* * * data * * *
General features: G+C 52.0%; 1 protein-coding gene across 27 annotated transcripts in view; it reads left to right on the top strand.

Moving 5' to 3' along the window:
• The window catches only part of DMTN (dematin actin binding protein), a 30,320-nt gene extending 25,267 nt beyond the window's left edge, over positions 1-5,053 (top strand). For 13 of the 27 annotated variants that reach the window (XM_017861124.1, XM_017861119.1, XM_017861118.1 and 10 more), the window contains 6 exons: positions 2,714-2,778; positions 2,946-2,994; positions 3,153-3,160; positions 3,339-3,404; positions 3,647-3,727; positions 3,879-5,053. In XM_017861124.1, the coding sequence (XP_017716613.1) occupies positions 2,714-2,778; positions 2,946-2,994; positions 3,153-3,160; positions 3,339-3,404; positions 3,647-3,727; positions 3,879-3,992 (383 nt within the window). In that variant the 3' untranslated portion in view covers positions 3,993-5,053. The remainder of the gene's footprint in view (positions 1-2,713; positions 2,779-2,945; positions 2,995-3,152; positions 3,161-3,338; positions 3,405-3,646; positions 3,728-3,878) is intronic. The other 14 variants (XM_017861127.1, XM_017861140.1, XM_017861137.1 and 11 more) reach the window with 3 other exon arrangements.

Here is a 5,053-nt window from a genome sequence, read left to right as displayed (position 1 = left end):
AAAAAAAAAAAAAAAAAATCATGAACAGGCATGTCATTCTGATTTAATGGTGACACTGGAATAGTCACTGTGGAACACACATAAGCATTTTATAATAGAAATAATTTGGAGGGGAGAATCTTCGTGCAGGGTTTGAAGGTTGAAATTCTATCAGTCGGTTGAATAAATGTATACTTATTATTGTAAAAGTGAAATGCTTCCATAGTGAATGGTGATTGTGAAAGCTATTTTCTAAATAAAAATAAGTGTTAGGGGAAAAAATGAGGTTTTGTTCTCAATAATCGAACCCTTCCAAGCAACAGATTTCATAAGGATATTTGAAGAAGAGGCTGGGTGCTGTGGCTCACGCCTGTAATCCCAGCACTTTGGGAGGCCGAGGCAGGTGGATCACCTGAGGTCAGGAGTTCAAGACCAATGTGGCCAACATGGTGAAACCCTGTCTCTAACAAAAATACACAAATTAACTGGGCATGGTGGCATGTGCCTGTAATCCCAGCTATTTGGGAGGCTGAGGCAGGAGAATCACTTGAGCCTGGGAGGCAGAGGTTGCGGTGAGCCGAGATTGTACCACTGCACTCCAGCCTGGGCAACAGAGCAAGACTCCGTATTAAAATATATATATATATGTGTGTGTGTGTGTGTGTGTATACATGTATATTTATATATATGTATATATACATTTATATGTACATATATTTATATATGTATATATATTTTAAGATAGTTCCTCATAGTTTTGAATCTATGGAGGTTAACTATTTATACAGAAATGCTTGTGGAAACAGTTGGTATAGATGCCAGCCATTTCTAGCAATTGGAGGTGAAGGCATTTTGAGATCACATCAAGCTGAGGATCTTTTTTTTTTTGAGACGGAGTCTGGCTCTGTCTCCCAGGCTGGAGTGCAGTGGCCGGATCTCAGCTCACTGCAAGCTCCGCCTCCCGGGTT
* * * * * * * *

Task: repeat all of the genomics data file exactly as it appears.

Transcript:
General features: G+C 52.0%; 1 protein-coding gene across 27 annotated transcripts in view; it reads left to right on the top strand.

Moving 5' to 3' along the window:
• The window catches only part of DMTN (dematin actin binding protein), a 30,320-nt gene extending 25,267 nt beyond the window's left edge, over positions 1-5,053 (top strand). For 13 of the 27 annotated variants that reach the window (XM_017861124.1, XM_017861119.1, XM_017861118.1 and 10 more), the window contains 6 exons: positions 2,714-2,778; positions 2,946-2,994; positions 3,153-3,160; positions 3,339-3,404; positions 3,647-3,727; positions 3,879-5,053. In XM_017861124.1, the coding sequence (XP_017716613.1) occupies positions 2,714-2,778; positions 2,946-2,994; positions 3,153-3,160; positions 3,339-3,404; positions 3,647-3,727; positions 3,879-3,992 (383 nt within the window). In that variant the 3' untranslated portion in view covers positions 3,993-5,053. The remainder of the gene's footprint in view (positions 1-2,713; positions 2,779-2,945; positions 2,995-3,152; positions 3,161-3,338; positions 3,405-3,646; positions 3,728-3,878) is intronic. The other 14 variants (XM_017861127.1, XM_017861140.1, XM_017861137.1 and 11 more) reach the window with 3 other exon arrangements.

Here is a 5,053-nt window from a genome sequence, read left to right as displayed (position 1 = left end):
AAAAAAAAAAAAAAAAAATCATGAACAGGCATGTCATTCTGATTTAATGGTGACACTGGAATAGTCACTGTGGAACACACATAAGCATTTTATAATAGAAATAATTTGGAGGGGAGAATCTTCGTGCAGGGTTTGAAGGTTGAAATTCTATCAGTCGGTTGAATAAATGTATACTTATTATTGTAAAAGTGAAATGCTTCCATAGTGAATGGTGATTGTGAAAGCTATTTTCTAAATAAAAATAAGTGTTAGGGGAAAAAATGAGGTTTTGTTCTCAATAATCGAACCCTTCCAAGCAACAGATTTCATAAGGATATTTGAAGAAGAGGCTGGGTGCTGTGGCTCACGCCTGTAATCCCAGCACTTTGGGAGGCCGAGGCAGGTGGATCACCTGAGGTCAGGAGTTCAAGACCAATGTGGCCAACATGGTGAAACCCTGTCTCTAACAAAAATACACAAATTAACTGGGCATGGTGGCATGTGCCTGTAATCCCAGCTATTTGGGAGGCTGAGGCAGGAGAATCACTTGAGCCTGGGAGGCAGAGGTTGCGGTGAGCCGAGATTGTACCACTGCACTCCAGCCTGGGCAACAGAGCAAGACTCCGTATTAAAATATATATATATATGTGTGTGTGTGTGTGTGTGTATACATGTATATTTATATATATGTATATATACATTTATATGTACATATATTTATATATGTATATATATTTTAAGATAGTTCCTCATAGTTTTGAATCTATGGAGGTTAACTATTTATACAGAAATGCTTGTGGAAACAGTTGGTATAGATGCCAGCCATTTCTAGCAATTGGAGGTGAAGGCATTTTGAGATCACATCAAGCTGAGGATCTTTTTTTTTTTGAGACGGAGTCTGGCTCTGTCTCCCAGGCTGGAGTGCAGTGGCCGGATCTCAGCTCACTGCAAGCTCCGCCTCCCGGGTT